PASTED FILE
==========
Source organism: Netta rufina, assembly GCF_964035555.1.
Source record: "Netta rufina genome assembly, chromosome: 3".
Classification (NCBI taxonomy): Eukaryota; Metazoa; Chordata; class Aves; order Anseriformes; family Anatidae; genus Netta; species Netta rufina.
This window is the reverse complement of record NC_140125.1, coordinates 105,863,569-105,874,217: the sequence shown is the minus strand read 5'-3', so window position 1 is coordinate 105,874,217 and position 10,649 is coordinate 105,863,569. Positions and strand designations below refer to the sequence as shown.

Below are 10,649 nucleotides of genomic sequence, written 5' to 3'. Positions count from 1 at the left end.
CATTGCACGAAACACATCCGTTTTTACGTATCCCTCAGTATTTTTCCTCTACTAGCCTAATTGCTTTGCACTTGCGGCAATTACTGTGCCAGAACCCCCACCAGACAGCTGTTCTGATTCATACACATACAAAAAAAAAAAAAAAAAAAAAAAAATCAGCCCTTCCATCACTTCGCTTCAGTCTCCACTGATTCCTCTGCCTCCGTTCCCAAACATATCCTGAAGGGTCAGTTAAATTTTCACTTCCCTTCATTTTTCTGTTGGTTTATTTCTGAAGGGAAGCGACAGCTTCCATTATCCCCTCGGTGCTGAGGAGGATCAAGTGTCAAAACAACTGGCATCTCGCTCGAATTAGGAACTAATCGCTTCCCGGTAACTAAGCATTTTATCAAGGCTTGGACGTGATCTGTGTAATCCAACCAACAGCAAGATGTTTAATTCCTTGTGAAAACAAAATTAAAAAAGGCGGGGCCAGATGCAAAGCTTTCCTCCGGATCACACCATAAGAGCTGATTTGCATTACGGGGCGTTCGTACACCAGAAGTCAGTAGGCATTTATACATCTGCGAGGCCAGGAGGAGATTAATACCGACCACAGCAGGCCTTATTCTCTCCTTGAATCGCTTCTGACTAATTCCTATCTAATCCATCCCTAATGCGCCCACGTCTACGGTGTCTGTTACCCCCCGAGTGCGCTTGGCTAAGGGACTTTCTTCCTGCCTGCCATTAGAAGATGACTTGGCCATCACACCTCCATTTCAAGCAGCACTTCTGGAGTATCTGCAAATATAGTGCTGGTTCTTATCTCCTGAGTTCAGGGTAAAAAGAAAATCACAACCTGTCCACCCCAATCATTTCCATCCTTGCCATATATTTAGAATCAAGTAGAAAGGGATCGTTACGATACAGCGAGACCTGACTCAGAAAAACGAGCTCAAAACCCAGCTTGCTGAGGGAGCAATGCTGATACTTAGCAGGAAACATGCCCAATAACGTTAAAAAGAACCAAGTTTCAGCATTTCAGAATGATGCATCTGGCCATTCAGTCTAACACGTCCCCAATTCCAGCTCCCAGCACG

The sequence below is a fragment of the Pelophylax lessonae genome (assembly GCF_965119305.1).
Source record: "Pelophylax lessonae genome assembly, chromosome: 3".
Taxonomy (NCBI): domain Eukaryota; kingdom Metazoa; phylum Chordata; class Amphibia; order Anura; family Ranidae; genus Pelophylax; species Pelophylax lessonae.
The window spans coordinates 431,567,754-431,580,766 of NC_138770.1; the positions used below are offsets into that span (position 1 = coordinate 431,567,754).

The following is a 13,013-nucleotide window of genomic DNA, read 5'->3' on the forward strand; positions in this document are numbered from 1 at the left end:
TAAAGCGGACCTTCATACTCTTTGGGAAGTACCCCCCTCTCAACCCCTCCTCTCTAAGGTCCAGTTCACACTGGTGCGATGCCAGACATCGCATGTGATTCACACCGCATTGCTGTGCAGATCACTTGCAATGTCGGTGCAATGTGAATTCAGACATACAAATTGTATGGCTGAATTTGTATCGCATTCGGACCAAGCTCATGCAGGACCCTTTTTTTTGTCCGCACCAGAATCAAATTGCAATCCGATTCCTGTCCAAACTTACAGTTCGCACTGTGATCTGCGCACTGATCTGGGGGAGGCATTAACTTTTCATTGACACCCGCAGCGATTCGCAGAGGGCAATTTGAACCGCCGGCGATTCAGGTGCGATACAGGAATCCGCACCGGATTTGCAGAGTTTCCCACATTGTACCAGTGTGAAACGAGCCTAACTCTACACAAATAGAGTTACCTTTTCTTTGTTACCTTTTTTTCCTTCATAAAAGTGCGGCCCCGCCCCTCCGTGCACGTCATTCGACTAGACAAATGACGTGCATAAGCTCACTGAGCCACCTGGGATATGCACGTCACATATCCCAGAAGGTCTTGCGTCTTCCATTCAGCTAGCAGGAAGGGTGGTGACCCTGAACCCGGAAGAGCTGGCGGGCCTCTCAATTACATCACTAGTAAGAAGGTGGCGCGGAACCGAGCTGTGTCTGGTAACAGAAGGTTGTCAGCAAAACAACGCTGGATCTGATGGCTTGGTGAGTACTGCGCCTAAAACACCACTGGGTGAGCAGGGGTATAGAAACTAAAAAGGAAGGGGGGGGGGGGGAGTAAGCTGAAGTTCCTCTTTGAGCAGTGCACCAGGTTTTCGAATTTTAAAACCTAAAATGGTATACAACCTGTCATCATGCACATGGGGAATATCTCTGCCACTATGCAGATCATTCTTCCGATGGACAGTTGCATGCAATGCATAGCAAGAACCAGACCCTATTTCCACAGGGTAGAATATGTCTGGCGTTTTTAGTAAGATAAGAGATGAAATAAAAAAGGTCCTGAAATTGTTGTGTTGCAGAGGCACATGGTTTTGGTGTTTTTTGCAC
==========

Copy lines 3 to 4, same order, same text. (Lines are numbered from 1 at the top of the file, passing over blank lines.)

Classification (NCBI taxonomy): Eukaryota; Metazoa; Chordata; class Aves; order Anseriformes; family Anatidae; genus Netta; species Netta rufina.
This window is the reverse complement of record NC_140125.1, coordinates 105,863,569-105,874,217: the sequence shown is the minus strand read 5'-3', so window position 1 is coordinate 105,874,217 and position 10,649 is coordinate 105,863,569. Positions and strand designations below refer to the sequence as shown.